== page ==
At this point, Gayathri realizes she's made a terrible mistake. She considers asking Mother Kali for help — which is the cue for the goddess herself to come crashing up through the floor as a glowing giant, promising the destroy the evil-doers. Mandiramoorthy and Nanjappan are about to find out how foolish it is to challenge a goddess. If they need a night with no moon, Kali will suddenly make the moon full — and pop a few extra moons up in the sky for good measure. If little Priya's strengths are only music and dancing, Kali will turn her music and dancing into deadly ninja moves (much to Nanjappan's distress). And it doesn't matter if Mandiramoorthy does somehow transform himself into a twelve-foot-tall cyborg... Kali just transforms herself into a colossal CGI cobra that's more than a match for him.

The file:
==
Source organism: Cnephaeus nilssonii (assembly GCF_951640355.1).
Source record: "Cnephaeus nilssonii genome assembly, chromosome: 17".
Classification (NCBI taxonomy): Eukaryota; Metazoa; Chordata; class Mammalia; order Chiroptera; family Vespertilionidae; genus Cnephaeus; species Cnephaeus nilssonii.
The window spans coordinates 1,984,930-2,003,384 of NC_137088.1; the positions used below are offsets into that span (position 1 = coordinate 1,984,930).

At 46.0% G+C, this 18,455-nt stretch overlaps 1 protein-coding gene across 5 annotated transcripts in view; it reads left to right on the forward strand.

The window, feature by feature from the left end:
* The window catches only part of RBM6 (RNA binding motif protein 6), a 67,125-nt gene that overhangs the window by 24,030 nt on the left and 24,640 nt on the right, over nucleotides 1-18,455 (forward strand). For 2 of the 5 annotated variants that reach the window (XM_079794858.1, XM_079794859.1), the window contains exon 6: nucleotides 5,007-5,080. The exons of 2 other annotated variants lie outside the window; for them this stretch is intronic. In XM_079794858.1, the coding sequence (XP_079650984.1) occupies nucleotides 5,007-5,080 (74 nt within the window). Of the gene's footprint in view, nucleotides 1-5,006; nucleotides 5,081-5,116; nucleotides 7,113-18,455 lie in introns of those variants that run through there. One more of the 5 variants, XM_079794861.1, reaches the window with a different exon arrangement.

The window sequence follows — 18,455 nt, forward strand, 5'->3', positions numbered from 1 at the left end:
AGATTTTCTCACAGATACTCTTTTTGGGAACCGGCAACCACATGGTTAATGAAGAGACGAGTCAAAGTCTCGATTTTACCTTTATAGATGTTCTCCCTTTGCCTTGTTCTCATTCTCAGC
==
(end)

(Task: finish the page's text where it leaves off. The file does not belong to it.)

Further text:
Twelve-foot-tall cyborg sorcerers. Musical ninja toddlers. Transformers. Cartoon bats duking it out with Care Bears. It's all too little to make a compelling story, I'm afraid. When there's a god on one side of the battle, there's just no amount of weirdness you can add to the plot that will balance it. Kali can bend the laws of nature. She herself is immortal. Thus there is never the slightest doubt about how this conflict is going to end. The only real tension the plot is able to generate is in the story of Savithri's murder, and that's a lead-up to a foregone conclusion.
Kutty Pisasu wasn't very warmly received by the critics in India when it came out, in any of its versions. While Keerthika was singled out for praise (deservedly), the reviews tended to point out that this sort of divine revenge story was nothing new in Indian storytelling, and the addition of giant robots did little to make it any more entertaining.